Over the following months, Beria (with Stalin's approval) began increasingly to usurp Yezhov's governance of the Commissariat for Internal Affairs. As early as September 8, Mikhail Frinovsky, Yezhov's first deputy, was relocated from under his command into the Navy. Stalin's penchant for periodically executing and replacing his primary lieutenants was well known to Yezhov, as he had previously been the man most directly responsible for orchestrating such actions.

Well acquainted with the typical Stalinist bureaucratic precursors to eventual dismissal and arrest, Yezhov recognized Beria's increasing influence with Stalin as a sign his downfall was imminent; and, he plunged headlong into alcoholism and despair. Already a heavy drinker, in the last weeks of his service, he reportedly was disconsolate, slovenly, and drunk nearly all of his waking hours, rarely bothering to show up to work. As anticipated, Stalin and Vyacheslav Molotov, in a report dated November 11, sharply criticised the work and methods of the NKVD during Yezhov's tenure as chief, thus creating the bureaucratic pretense necessary to remove him from power.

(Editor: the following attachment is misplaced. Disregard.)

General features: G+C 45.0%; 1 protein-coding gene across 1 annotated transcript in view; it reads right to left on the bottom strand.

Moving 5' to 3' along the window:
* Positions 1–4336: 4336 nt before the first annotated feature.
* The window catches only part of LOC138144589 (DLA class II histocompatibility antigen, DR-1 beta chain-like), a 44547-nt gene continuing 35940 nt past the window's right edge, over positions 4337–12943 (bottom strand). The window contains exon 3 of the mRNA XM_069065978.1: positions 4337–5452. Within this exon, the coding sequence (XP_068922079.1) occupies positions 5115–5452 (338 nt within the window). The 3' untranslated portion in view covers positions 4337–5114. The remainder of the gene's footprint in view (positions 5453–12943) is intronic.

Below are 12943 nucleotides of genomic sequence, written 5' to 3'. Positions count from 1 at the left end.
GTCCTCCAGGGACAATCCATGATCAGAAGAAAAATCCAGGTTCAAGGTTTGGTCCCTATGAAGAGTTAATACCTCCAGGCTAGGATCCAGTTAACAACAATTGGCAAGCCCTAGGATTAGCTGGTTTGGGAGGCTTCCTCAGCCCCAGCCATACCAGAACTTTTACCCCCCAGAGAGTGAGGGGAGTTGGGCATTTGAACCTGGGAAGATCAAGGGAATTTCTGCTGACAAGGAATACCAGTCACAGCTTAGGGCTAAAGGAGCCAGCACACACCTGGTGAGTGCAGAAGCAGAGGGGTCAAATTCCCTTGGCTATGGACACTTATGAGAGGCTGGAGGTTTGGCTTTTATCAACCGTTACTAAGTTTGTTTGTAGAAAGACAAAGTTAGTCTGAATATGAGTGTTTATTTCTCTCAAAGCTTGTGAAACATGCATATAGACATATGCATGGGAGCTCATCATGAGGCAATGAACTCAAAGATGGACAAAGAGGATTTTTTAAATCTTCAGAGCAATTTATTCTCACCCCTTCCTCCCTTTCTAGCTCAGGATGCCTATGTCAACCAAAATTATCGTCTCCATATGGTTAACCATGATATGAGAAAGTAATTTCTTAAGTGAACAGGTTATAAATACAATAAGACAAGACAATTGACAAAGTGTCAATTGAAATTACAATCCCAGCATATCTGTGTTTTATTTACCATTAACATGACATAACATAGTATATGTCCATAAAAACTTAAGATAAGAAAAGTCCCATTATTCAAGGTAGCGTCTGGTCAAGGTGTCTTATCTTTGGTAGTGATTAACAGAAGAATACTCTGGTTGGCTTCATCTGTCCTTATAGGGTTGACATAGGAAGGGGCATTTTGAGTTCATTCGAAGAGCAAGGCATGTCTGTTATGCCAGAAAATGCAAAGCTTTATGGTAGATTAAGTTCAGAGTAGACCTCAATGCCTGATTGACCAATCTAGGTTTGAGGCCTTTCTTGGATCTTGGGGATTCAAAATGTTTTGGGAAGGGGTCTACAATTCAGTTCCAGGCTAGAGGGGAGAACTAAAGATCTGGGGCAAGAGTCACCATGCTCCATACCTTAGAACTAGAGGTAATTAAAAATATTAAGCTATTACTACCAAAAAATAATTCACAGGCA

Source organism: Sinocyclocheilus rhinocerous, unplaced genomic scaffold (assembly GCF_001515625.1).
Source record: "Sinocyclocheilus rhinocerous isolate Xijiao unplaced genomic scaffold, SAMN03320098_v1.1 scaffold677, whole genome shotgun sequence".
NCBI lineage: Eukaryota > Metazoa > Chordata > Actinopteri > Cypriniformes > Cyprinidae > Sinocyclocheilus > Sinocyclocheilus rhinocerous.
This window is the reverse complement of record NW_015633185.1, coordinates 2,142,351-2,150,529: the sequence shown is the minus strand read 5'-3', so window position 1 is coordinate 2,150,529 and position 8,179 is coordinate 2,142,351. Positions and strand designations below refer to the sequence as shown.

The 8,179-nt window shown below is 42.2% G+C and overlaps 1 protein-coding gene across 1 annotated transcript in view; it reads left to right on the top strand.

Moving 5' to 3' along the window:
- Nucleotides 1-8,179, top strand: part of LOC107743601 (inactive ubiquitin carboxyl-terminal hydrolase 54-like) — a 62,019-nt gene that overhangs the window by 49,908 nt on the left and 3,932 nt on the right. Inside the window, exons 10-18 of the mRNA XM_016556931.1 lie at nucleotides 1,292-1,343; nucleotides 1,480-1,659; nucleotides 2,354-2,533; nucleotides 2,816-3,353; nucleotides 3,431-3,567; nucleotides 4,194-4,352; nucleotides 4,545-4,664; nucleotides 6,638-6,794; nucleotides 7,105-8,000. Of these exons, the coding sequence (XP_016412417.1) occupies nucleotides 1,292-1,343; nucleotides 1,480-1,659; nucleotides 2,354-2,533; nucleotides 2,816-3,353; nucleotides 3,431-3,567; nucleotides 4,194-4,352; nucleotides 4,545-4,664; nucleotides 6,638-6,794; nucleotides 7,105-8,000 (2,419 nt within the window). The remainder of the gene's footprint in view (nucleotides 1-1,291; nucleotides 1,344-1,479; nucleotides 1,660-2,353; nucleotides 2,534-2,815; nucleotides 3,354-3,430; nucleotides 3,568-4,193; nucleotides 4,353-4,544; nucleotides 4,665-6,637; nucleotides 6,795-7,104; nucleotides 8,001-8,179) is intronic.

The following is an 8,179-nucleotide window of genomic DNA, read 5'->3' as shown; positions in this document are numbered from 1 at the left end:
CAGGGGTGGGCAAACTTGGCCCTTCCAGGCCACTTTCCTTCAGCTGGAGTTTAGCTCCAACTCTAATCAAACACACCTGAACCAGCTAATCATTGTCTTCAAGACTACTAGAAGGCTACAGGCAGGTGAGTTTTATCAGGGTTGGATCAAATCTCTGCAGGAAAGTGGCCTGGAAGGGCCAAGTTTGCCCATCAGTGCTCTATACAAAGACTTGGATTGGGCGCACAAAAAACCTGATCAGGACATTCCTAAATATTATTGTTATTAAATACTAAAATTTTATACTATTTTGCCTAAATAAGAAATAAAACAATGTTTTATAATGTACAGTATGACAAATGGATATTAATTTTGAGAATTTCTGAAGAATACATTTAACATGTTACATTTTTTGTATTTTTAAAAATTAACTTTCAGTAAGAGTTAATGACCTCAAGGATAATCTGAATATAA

On November 14, another of Yezhov’s protégés, the Ukrainian NKVD chief Alexander Ivanovich Uspensky, disappeared after being warned by Yezhov that he was in trouble. Stalin suspected that Yezhov was involved in the disappearance, and told Beria, not Yezhov, that Uspensky must be caught (he was arrested on April 14, 1939).[19] Yezhov had told his wife Yevgenia on September 18 that he wanted a divorce, and she had begun writing increasingly despairing letters to Stalin, none of which were answered.[20] She was particularly vulnerable because of her many lovers, and people close to her were being arrested for months. On November 19, 1938, Yevgenia committed suicide by taking an overdose of sleeping pills.